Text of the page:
7. The case of Reed v. Deere (1887) 7 B. & C. 261 relied upon by the respondents, is not applicable to the present facts, It was held in that case that where a party declared upon two written agreements, by the second of which variations were made in the first, and there were also counts upon each separately, and it appeared, when the instruments were produced in evidence by the plaintiff, that the first only was stamped, the second could ' not be used in evidence to support the plaintiffs' case, but might be looked at in order to ascertain whether the first was altered by it, and that, therefore, the plaintiffs could not exclude the second agreement and proceed upon the counts setting out the first only. In the judgment reference was made to the decision in French v. Patten (1807) 1 Camp. 72 that if the parties to an agreement, after they have signed it, introduce an alteration which cannot be read in evidence for want of a stamp, the old agreement is at an end. The principle involved in all these cases depends on (1) whether there are two or more agreements one of which is unstamped, or (2) whether there is an alteration of the original agreement.
8. Then the question remains whether the thirty-seven bills are inadmissible in evidence as not being duly stamped. The bills were drawn in the usual form payable so many days after sight, and after acceptance by the defendants, a calculation was made by the plaintiffs' clerk in order to ascertain on what date the bills fell due, and a note was made in a corner of each bill of that date. When further time was given to the defendants, that date was struck out and the date synchronizing with the further time given to the defendants was entered, and the same process was gone through when time was again extended.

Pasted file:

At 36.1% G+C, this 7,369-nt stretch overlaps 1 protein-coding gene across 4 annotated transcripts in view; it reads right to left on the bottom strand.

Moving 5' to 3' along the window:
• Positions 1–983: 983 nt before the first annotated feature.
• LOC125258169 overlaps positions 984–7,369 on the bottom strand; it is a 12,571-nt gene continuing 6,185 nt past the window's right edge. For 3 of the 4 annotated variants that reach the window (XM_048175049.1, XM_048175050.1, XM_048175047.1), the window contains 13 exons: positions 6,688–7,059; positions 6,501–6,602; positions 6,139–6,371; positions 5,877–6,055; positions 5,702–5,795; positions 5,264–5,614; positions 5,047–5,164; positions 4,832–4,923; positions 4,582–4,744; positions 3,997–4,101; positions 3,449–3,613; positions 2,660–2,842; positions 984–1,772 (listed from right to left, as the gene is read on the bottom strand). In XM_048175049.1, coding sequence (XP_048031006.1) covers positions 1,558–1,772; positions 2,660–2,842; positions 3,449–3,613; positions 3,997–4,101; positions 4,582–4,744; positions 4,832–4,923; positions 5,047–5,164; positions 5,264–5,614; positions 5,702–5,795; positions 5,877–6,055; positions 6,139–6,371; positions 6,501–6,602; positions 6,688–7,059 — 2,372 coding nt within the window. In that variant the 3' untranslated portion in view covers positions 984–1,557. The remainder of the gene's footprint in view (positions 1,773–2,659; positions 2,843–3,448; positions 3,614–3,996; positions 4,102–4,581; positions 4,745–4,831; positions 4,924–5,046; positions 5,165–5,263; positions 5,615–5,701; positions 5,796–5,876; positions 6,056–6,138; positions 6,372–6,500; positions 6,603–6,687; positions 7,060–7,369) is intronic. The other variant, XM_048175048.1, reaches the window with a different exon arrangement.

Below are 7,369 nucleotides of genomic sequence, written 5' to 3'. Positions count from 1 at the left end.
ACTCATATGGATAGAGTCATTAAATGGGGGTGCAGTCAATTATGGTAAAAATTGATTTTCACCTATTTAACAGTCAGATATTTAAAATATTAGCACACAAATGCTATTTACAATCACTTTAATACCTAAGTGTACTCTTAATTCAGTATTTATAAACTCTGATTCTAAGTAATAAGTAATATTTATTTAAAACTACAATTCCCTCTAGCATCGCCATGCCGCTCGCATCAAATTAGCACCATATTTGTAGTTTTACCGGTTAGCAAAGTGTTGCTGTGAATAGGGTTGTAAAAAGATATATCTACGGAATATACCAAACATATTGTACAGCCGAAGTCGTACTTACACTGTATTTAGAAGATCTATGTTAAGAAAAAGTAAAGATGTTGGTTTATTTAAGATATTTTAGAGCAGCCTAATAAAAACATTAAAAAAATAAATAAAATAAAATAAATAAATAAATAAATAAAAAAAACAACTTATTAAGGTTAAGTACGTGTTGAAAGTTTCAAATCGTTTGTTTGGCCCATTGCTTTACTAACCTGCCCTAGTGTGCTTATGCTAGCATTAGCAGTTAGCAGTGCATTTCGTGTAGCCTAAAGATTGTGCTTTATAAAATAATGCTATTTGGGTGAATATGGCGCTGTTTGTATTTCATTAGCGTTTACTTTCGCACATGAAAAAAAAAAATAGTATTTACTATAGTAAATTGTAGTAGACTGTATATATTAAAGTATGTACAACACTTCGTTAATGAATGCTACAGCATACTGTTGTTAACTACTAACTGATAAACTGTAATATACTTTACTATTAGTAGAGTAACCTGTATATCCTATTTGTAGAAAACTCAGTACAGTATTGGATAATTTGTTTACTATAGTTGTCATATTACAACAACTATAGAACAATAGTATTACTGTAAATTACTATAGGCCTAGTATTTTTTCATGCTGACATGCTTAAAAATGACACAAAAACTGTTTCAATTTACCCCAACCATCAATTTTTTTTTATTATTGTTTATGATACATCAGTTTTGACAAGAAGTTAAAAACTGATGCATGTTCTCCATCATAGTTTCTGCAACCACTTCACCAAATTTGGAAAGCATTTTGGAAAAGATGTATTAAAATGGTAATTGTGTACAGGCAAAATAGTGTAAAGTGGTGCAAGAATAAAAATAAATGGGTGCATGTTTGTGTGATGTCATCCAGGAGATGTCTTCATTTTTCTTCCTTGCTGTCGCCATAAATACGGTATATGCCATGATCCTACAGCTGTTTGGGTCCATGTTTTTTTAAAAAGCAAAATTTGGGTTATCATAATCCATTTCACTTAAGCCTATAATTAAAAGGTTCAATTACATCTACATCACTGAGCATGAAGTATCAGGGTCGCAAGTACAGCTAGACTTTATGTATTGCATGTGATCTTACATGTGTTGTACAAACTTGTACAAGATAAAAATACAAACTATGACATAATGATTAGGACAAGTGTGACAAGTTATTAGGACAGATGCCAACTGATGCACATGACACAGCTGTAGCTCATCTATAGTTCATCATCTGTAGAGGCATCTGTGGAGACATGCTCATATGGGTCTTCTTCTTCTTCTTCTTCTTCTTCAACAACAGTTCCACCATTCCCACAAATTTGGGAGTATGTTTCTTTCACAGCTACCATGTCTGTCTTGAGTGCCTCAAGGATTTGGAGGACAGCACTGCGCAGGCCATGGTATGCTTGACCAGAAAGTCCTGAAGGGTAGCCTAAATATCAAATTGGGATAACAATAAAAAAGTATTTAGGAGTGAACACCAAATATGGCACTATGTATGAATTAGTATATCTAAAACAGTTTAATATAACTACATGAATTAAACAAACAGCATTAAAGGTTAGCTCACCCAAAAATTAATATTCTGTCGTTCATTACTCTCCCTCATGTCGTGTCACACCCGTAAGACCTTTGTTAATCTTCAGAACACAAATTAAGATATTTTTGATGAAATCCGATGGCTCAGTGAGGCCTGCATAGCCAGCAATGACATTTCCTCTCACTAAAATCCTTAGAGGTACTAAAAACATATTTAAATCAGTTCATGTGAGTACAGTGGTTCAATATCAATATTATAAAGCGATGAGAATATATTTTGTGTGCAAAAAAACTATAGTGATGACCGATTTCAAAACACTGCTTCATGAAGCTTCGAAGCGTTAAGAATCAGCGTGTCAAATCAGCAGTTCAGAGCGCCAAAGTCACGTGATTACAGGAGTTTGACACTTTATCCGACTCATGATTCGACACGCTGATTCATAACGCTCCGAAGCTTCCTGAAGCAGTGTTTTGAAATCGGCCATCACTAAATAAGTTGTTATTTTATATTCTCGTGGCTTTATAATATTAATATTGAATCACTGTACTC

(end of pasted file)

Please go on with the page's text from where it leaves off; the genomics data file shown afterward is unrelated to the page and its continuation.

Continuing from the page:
9. The first question is whether by entering those dates on the bills there was a material alteration effected. It is conceded that, if on the face of the bill as drawn, there is any material alteration, under the provisions of Section 87 of the Negotiable Instruments Act, the bill is not avoided against the defendants' who authorised or assented to the alteration, but it is argued that even if the bill is not avoided under the Act, the alteration avoids the bill under the stamp laws by making it a new instrument which requires a fresh stamp.
10. The defendants relied upon the decision of Mr. Justice Kajiji in their favour in International Banking Corporation v. Pestonji & Co. (1924) 27 Bom. L.R. 31 The appellants do not dispute the correctness of the decision on the facts of that case, because the relative bills, after the time for payment had been extended, were re-presented to the defendants for acceptance and the defendants re-accepted thorn. But, apart from that, the learned Judge was of opinion that there had been a material alteration in the bills when the due dates as originally calculated by the plaintiffs clerk and entered in a corner of the bills had been altered so as to coincide with the dates to which payment had been extended. The learned Judge said (p. 33):-